Like several of the high profile hedge funders, Philip Falcone made his fortune betting against subprime mortgages. Subsequent to the housing collapse, however, Falcone has not done quite as well as some of his contemporaries. Things started falling apart for Philip and his wife Lisa Maria this past May — when an ill-fated communications network called Lightsquared filed for bankruptcy protection. Falcone's Harbinger Capital Partners was one of the primary investors in the country.
Now, the Securities and Exchange Commission is taking Falcone to court for fraud. Falcone plans to redirect the accusations to a "former Harbinger operating chief [Peter Jenson] and two lawyers." Allegedly, they advised him to use over $113 million from the fund in order to pay his taxes.
Philip and Lisa Marie made their philanthropic debut in 2009, before the troubles started, with a $10 million gift to the High Line: a public park on Manhattan's west side (see IP Guide: Fundraising for Parks and Gardens). They also gave between $100,000 and $250,000 to the Museum of Natural History, that year.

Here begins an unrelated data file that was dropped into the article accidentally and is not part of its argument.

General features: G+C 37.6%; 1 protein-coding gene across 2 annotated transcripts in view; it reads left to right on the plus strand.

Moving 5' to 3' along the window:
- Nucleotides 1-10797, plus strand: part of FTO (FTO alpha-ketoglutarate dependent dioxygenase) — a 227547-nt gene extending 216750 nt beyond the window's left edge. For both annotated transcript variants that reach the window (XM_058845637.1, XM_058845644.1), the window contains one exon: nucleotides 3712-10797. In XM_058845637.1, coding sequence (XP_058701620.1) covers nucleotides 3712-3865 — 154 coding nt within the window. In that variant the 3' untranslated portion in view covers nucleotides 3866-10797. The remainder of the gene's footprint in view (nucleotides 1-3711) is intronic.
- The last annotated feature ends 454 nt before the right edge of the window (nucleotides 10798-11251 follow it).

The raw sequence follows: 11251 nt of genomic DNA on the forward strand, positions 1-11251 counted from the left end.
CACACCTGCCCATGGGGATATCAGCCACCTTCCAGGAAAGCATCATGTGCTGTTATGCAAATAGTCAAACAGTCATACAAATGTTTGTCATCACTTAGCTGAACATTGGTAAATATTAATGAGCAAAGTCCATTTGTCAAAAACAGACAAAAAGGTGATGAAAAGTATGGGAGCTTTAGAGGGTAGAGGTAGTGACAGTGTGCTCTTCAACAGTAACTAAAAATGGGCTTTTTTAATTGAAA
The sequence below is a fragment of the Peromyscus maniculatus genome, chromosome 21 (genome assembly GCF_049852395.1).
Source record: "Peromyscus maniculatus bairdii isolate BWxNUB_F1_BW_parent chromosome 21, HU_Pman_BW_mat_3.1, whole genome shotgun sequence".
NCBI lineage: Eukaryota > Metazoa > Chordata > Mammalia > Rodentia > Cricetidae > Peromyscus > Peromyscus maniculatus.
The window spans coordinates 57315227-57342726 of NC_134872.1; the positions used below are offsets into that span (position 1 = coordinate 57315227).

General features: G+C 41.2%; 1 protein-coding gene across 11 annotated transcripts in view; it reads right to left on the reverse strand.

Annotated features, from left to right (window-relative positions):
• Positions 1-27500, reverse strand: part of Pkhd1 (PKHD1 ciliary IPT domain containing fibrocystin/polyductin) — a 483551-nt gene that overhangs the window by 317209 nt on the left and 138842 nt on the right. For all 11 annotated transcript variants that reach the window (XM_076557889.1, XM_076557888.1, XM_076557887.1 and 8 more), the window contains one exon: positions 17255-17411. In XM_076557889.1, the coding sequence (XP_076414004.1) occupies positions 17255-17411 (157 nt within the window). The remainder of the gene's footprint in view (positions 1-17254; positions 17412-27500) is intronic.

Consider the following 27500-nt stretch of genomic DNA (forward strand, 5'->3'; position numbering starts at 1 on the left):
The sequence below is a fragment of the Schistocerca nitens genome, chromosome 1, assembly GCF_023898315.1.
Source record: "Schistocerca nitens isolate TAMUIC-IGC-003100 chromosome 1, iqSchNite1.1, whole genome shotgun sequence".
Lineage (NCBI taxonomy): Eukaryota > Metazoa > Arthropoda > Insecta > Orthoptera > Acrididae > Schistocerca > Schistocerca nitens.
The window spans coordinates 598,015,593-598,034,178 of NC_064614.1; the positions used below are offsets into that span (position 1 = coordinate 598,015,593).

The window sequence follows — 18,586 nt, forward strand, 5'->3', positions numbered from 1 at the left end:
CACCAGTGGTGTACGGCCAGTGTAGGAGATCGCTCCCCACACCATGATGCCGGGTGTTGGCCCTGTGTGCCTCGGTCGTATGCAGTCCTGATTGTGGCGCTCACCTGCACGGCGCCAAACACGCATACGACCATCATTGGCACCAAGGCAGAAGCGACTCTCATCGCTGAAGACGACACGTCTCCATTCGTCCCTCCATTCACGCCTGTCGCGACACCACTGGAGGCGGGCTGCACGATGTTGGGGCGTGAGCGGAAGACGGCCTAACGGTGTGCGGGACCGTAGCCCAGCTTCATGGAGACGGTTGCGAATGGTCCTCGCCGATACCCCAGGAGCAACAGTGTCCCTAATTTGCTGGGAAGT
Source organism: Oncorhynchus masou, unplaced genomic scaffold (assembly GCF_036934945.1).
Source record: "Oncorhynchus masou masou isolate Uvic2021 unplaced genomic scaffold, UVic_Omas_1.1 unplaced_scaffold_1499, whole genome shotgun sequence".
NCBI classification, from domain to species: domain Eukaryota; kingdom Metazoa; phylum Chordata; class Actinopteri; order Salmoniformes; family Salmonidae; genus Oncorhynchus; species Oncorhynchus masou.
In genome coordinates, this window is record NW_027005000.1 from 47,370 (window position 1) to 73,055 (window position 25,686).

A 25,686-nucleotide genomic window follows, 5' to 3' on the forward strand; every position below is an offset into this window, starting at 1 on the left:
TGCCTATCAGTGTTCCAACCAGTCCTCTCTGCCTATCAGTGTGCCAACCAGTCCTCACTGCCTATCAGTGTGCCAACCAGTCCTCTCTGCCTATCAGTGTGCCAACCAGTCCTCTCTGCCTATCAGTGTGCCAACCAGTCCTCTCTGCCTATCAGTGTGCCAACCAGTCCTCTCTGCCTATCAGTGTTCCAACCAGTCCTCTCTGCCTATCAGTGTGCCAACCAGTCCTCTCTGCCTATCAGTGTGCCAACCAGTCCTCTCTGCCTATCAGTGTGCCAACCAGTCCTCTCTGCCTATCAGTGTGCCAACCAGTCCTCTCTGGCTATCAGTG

Philip's wife, Lisa Marie, tends to be the more active between the two in terms of philanthropy. In the past few years, she has chaired several fundraising events for the American Museum of Natural History and the New York Ballet. Lisa Maria now sits on the board of the latter. In 2009, she collaborated with other board members to raise $1.4 million at a dinner event following a performance of Themes and Variations. The couple has also provided "substantial funding" for the NYC Ballet's Architecture of Dance New Choreography and Music Festival (see IP Guide: Fundraising for Dance).
Still, despite a fortune estimated at $1.1 billion by Forbes earlier this year, Lisa Maria and Philip have not established a foundation or otherwise made any apparent long-term plans for giving the away money.
This week, Falcone said he is taking the helm at a new company, Australia Acquisition Corp., which will change its name to Harbinger Global under Falcone's aegis. Australia Acquisition bought two of Falcone's investments: an iron-ore developer in Brazil and a Vietnamese casino.
Philanthropy has not been as pronounced an item on the Falcone agenda since all of the recent financial and legal trouble started. However, if the Falcones' pass-the-buck defense holds up in court, and they succesfully pull things together with Australian Acquisition, perhaps the family's money will filter once more into city beautification projects, cultural endeavors, and more appearances at associated social functions.
Bottom line: The guy remains a billionaire with a proven knack for making money — and giving it away.